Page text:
It was late July and the hillsides were green, flowers were in full bloom and the trees so laden with fruit that windfall had been left to rot on the ground.
By this time of the year much of Tenerife is looking dry and thirsty, the hillsides are more yellow brown than green.
People might think that’s because the town lies in the northern hills. But only people who don’t know Tegueste.
It’s an Eden of a place when it comes to flora.
We don’t walk much on Tenerife or the Canary Islands in summer. It’s just too hot. Saying that, this year, due to work circumstances, we’ve had to endure La Gomera’s humid hills and Fuerteventura’s hairdryer-hot winds. It was work which took us to Tegueste on a blistering Friday afternoon.
We like Tegueste a lot. It’s a pleasant northern town with a great market, some historic areas and fabulous fiestas.
The council had recently announced three themed walking routes in the town and surrounding countryside. They sounded interesting and we wanted to check them out to see if they were worth including in a new Tenerife walking holiday due to start in September.
Anyone who has used ‘official’ information to try to follow walking routes on Tenerife will have an idea what is coming next. There are lovely leaflets complimenting these walks and nice big information boards in the town. But as for signposts? They were conspicuous by their absence.
For half an hour we wandered the streets searching for the starting point whilst the locals decorated the town hall in preparation for a fiesta.
Eventually we gave up, deciding to start at one of the ‘things to see’ along the route and work backwards from there.
It worked, a small plaza and ermita provided enough clues for us to be able to hit the road, knowing that the routes were marked by poles with a tiny little man on them in different colours to signify which route you were on.
It seemed a simple but efficient way of marking the routes.
Anyone who has used ‘official’ information to try to follow walking routes will have an idea what is coming next – part two.
The trouble was the posts disappeared at key moments. As is so often the case there would be a signpost at points where whoever put them up could drive to, but not anywhere that involved any walking in order to erect them. We’re old hands at this and know that most of the time we have to rely on our map reading skills and knowledge of the landscape.
Shortly after we left the town to cross a barranco and follow the path through palm groves and cane thickets we realised these new routes were actually old routes. Every so often we passed information boards which had been around so long they were sun-bleached and useless.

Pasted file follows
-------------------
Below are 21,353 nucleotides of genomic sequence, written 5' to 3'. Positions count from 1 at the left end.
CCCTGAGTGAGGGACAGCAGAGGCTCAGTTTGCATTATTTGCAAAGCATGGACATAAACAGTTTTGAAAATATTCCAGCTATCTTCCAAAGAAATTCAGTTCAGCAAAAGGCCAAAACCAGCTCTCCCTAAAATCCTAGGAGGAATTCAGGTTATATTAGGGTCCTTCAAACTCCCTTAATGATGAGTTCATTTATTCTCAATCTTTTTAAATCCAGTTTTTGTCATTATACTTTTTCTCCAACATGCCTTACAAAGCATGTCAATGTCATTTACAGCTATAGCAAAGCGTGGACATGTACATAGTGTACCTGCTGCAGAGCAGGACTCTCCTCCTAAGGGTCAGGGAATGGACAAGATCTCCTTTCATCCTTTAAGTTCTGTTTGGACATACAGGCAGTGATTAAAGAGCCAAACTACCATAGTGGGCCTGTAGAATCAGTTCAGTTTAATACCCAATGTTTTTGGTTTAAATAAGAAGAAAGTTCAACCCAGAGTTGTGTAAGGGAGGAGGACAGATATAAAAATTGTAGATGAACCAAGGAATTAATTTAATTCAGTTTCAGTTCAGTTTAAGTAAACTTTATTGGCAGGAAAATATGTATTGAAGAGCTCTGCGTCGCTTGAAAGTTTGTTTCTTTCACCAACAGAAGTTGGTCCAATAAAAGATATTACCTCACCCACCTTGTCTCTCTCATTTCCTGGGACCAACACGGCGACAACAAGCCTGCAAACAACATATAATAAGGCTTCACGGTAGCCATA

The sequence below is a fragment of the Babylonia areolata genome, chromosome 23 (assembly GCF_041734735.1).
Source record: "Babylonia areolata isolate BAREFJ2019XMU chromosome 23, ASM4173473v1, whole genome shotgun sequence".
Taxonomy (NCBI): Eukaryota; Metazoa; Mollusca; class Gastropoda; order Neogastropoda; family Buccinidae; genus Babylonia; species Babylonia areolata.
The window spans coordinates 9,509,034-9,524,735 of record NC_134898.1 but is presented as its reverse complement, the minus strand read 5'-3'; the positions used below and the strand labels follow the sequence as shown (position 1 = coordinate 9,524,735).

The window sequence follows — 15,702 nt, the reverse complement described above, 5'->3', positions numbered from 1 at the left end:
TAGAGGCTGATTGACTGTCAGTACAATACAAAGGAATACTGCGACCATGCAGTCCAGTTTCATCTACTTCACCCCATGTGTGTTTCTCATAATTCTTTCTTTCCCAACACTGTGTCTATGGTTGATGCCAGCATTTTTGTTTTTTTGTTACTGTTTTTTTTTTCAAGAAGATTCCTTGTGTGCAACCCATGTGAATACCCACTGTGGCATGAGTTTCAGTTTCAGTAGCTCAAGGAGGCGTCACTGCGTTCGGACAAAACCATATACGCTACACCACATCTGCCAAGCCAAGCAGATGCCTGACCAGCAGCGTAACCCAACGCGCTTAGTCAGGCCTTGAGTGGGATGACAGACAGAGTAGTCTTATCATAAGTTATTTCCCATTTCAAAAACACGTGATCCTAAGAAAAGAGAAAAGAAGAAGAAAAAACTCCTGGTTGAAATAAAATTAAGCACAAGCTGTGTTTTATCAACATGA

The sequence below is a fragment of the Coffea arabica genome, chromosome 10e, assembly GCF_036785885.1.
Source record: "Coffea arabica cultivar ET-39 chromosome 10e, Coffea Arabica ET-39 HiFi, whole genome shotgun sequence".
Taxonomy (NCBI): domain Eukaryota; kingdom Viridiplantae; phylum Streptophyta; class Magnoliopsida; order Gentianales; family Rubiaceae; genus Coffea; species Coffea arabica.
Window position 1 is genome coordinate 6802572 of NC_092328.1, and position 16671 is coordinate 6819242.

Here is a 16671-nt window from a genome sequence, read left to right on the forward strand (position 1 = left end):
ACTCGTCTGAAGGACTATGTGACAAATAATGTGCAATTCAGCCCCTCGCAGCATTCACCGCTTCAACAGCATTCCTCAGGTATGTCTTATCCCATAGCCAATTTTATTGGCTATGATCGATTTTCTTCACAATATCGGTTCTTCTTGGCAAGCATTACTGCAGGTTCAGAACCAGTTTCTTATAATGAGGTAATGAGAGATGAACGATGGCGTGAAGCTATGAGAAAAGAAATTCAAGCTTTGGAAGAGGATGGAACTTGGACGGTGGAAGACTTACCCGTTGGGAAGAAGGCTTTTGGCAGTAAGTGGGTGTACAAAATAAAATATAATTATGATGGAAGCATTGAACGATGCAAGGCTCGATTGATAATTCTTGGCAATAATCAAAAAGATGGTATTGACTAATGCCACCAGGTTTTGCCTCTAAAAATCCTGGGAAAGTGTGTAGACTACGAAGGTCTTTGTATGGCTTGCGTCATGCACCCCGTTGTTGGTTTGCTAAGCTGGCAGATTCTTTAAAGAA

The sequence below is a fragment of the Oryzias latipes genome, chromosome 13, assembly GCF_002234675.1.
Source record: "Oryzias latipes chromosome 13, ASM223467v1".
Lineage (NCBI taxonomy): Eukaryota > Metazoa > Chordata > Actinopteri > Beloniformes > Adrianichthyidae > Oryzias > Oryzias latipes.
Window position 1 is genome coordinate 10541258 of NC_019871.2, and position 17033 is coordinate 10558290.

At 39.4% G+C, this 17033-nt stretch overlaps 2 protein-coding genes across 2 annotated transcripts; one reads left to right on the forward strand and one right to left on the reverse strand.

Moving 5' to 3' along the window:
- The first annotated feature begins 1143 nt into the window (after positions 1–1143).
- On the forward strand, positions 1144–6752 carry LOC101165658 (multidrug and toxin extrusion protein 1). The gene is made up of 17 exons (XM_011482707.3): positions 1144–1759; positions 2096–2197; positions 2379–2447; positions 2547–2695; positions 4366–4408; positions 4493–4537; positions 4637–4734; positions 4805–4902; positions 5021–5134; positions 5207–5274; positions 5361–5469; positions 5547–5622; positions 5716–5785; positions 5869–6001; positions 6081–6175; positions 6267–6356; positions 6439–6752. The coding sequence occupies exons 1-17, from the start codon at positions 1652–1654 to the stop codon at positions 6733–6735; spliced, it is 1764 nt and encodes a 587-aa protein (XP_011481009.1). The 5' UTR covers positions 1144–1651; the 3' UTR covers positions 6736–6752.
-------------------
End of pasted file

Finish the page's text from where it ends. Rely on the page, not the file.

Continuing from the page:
The floral landscape around us changed constantly, cacti and agave giving way to plump pomegranates weighing down spindly branches and a plant with spiky fruit we didn’t recognise. The walls and façades of ancient cottages were awash with a rainbow of colour courtesy of the flowers which had been planted to prettify them.
The path took us through an old, detached part of the town we’d never seen before and then through neat vineyards before crossing the valley floor and climbing to the hilltops on the opposite side of the town to give superb views of Tegueste and the hot valley it sits in.
One of our favourite Tenerife wines, El Lomo, comes from this area and it was tempting to follow one of the signs declaring ‘Venta de Vinos’ but it was late in the afternoon and we wanted to complete the route.
The trail took us back into Tegueste to the rear of the market and then back out of the town, its meandering appearing on the illogical side.
But there was good reason for it.
The final section involved descending on a shady (very, very welcome by that point) and lovely cobbled path lined by laurels, palms, bougainvillea and an intriguing colonial mansion.
The route might not have been well signposted, but in a way that made it more fun and certainly added a challenge that made it all the more satisfying when we emerged from the dappled lane right back at the ermita we’d set off from.
Jack is co-editor, writer and photographer for BuzzTrips and the Real Tenerife series of travel websites as well as a contributor to online travel sites and travel magazines. Follow Jack on Google+